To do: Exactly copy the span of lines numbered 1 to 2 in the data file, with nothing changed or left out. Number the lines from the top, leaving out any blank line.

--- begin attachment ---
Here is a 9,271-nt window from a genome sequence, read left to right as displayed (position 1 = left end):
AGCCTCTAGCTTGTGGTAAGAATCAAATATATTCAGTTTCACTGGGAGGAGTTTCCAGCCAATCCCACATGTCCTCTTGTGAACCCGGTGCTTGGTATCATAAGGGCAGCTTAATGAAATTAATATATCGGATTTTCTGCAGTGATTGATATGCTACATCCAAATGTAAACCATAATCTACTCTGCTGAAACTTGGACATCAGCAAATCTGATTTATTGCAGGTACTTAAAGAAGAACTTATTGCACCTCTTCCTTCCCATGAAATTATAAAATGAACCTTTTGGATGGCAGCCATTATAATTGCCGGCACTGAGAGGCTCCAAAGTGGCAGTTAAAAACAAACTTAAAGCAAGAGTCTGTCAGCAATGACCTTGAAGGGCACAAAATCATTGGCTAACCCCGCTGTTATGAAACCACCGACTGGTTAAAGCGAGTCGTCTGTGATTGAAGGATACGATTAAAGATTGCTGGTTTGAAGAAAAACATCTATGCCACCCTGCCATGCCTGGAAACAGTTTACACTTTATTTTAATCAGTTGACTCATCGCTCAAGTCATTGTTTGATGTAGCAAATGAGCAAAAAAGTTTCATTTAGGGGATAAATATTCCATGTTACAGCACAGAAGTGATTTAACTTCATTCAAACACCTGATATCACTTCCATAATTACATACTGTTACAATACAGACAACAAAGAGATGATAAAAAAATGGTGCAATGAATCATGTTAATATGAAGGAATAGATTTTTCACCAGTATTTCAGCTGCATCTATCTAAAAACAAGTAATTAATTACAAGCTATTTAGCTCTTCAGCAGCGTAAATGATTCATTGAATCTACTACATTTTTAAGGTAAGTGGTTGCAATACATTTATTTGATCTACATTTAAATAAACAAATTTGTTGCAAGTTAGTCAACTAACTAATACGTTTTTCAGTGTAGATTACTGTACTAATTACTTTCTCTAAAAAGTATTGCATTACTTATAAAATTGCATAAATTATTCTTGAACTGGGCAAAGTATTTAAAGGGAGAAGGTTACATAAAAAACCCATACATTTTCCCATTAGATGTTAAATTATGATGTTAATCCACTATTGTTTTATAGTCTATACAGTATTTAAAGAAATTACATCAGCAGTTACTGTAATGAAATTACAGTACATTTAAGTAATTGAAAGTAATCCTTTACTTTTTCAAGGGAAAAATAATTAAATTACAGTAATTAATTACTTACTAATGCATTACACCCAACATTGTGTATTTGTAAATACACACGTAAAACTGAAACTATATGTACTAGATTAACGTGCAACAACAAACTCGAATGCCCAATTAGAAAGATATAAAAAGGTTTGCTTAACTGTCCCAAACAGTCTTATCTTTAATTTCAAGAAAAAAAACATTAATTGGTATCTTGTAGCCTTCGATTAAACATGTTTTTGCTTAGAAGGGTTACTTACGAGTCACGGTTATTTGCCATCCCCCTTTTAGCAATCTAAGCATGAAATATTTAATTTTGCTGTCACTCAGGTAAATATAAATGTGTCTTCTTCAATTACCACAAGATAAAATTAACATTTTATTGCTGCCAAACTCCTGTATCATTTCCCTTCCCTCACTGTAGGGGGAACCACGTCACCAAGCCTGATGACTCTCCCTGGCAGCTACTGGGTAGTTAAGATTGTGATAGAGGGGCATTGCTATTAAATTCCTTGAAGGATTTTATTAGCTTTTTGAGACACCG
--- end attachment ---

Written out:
Here is a 9,271-nt window from a genome sequence, read left to right as displayed (position 1 = left end):
AGCCTCTAGCTTGTGGTAAGAATCAAATATATTCAGTTTCACTGGGAGGAGTTTCCAGCCAATCCCACATGTCCTCTTGTGAACCCGGTGCTTGGTATCATAAGGGCAGCTTAATGAAATTAATATATCGGATTTTCTGCAGTGATTGATATGCTACATCCAAATGTAAACCATAATCTACTCTGCTGAAACTTGGACATCAGCAAATCTGATTTATTGCAGGTACTTAAAGAAGAACTTATTGCACCTCTTCCTTCCCATGAAATTATAAAATGAACCTTTTGGATGGCAGCCATTATAATTGCCGGCACTGAGAGGCTCCAAAGTGGCAGTTAAAAACAAACTTAAAGCAAGAGTCTGTCAGCAATGACCTTGAAGGGCACAAAATCATTGGCTAACCCCGCTGTTATGAAACCACCGACTGGTTAAAGCGAGTCGTCTGTGATTGAAGGATACGATTAAAGATTGCTGGTTTGAAGAAAAACATCTATGCCACCCTGCCATGCCTGGAAACAGTTTACACTTTATTTTAATCAGTTGACTCATCGCTCAAGTCATTGTTTGATGTAGCAAATGAGCAAAAAAGTTTCATTTAGGGGATAAATATTCCATGTTACAGCACAGAAGTGATTTAACTTCATTCAAACACCTGATATCACTTCCATAATTACATACTGTTACAATACAGACAACAAAGAGATGATAAAAAAATGGTGCAATGAATCATGTTAATATGAAGGAATAGATTTTTCACCAGTATTTCAGCTGCATCTATCTAAAAACAAGTAATTAATTACAAGCTATTTAGCTCTTCAGCAGCGTAAATGATTCATTGAATCTACTACATTTTTAAGGTAAGTGGTTGCAATACATTTATTTGATCTACATTTAAATAAACAAATTTGTTGCAAGTTAGTCAACTAACTAATACGTTTTTCAGTGTAGATTACTGTACTAATTACTTTCTCTAAAAAGTATTGCATTACTTATAAAATTGCATAAATTATTCTTGAACTGGGCAAAGTATTTAAAGGGAGAAGGTTACATAAAAAACCCATACATTTTCCCATTAGATGTTAAATTATGATGTTAATCCACTATTGTTTTATAGTCTATACAGTATTTAAAGAAATTACATCAGCAGTTACTGTAATGAAATTACAGTACATTTAAGTAATTGAAAGTAATCCTTTACTTTTTCAAGGGAAAAATAATTAAATTACAGTAATTAATTACTTACTAATGCATTACACCCAACATTGTGTATTTGTAAATACACACGTAAAACTGAAACTATATGTACTAGATTAACGTGCAACAACAAACTCGAATGCCCAATTAGAAAGATATAAAAAGGTTTGCTTAACTGTCCCAAACAGTCTTATCTTTAATTTCAAGAAAAAAAACATTAATTGGTATCTTGTAGCCTTCGATTAAACATGTTTTTGCTTAGAAGGGTTACTTACGAGTCACGGTTATTTGCCATCCCCCTTTTAGCAATCTAAGCATGAAATATTTAATTTTGCTGTCACTCAGGTAAATATAAATGTGTCTTCTTCAATTACCACAAGATAAAATTAACATTTTATTGCTGCCAAACTCCTGTATCATTTCCCTTCCCTCACTGTAGGGGGAACCACGTCACCAAGCCTGATGACTCTCCCTGGCAGCTACTGGGTAGTTAAGATTGTGATAGAGGGGCATTGCTATTAAATTCCTTGAAGGATTTTATTAGCTTTTTGAGACACCG